The drought is affecting more than just farms, as a popular riding stable west of Ottawa says it will have to sell half its horses.
Pinto Valley Ranch near Fitzroy Harbour currently has a herd of 48 horses.
They normally feed the horses hay but the pastures are dry and bare, despite the recent rain.
Owner Ben Jardine says hay has become more scarce and expensive as the summer has gone on. Now they can't afford to feed the horses through the winter and he has to choose which ones he will sell.
"My wife cries just selling one, so I couldn't imagine selling 25. She'll be devastated," said Jardine. "It's quite an emotional day."
Jardine's father-in-law agreed the couple was in a dire spot and had little choice but to sell the horses.
But Ernie Smith, who owns the local livestock auction barn, said it is tough to bounce back once you sell.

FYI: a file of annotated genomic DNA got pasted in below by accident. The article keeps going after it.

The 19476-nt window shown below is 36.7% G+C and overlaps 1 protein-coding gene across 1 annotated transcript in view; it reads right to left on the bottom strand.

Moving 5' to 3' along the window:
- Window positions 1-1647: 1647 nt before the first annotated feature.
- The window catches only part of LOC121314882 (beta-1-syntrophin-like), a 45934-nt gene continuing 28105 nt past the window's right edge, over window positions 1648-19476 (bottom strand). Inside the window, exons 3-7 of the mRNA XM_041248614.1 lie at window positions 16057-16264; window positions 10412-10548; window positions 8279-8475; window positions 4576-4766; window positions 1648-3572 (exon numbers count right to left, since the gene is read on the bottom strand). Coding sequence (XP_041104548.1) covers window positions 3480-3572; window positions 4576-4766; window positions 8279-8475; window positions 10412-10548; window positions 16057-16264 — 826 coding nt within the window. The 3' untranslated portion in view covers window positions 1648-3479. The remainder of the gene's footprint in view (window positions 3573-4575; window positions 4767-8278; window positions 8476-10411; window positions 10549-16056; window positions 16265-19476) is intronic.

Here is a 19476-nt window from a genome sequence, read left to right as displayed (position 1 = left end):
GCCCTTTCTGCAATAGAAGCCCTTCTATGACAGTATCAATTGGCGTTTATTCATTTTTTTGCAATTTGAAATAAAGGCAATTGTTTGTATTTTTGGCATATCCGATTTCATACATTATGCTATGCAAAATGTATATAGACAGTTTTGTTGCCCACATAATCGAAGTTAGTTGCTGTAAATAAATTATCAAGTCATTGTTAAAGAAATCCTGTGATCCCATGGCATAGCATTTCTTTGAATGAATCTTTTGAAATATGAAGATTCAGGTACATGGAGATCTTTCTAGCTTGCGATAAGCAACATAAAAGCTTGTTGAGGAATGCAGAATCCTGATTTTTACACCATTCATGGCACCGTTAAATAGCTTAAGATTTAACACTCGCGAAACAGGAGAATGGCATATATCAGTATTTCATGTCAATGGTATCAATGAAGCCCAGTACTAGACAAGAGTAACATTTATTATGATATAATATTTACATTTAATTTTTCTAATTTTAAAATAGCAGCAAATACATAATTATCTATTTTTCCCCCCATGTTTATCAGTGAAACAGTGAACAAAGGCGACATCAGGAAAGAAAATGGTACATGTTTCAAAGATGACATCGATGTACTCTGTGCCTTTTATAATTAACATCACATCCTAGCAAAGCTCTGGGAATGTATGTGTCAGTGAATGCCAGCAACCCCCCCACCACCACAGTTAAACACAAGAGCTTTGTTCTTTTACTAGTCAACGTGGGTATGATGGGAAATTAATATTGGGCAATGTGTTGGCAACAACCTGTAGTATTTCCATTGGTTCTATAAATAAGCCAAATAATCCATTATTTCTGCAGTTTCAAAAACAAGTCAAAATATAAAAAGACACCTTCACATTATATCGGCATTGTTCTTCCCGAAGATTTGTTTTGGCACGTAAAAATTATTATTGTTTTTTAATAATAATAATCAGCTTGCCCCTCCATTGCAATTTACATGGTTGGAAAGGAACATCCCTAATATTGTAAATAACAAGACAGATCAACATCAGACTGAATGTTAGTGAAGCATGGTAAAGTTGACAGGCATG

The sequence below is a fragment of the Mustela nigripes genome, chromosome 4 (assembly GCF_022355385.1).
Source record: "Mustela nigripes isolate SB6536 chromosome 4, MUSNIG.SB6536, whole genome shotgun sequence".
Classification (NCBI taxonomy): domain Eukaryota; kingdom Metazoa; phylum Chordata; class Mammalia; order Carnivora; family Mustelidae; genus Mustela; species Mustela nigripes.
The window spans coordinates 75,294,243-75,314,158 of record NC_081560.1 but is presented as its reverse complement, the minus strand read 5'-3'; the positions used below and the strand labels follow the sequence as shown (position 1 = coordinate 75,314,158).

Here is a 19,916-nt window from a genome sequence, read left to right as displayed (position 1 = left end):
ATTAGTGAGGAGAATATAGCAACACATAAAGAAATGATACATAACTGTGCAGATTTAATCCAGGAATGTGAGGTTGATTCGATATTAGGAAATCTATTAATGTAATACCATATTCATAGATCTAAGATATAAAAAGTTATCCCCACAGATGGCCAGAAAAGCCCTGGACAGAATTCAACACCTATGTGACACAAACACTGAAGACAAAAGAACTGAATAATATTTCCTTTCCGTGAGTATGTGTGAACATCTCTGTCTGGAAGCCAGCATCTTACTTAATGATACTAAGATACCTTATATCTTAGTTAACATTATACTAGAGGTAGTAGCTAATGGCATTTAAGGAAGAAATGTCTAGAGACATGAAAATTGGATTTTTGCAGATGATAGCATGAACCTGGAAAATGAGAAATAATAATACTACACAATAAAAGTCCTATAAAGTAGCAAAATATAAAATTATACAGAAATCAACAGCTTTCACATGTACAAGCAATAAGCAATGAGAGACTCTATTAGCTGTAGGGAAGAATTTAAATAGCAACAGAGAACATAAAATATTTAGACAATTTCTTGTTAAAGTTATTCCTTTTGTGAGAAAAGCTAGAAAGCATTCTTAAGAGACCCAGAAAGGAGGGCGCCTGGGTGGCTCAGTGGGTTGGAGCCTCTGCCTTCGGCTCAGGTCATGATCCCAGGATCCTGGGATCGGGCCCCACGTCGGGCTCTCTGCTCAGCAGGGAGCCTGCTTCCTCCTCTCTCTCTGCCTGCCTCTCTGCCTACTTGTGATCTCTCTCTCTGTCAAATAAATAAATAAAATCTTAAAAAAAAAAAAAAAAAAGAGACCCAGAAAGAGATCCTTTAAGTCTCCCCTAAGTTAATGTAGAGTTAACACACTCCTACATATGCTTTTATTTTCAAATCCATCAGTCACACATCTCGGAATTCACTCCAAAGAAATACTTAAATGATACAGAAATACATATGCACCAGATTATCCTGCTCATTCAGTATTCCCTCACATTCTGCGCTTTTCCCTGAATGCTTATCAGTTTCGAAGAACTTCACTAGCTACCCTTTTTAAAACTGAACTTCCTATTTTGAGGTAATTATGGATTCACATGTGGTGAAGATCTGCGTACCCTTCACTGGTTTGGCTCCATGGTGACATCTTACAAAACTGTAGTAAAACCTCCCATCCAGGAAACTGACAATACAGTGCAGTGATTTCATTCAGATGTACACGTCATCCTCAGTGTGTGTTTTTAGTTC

"I think it's going to be the right thing to do," Smith said. "But once they're gone, it's hard to get them, hard to get well-broke horses now. There's just not the cowboys in this country we used to have."
Selling livestock is not as easy as it sounds, either. Those who buy the horses face similar problems due to the cost you face to feed them.
Farmers and livestock owners continue to hope for rain to save some of the pastures, but it could be too late in the season.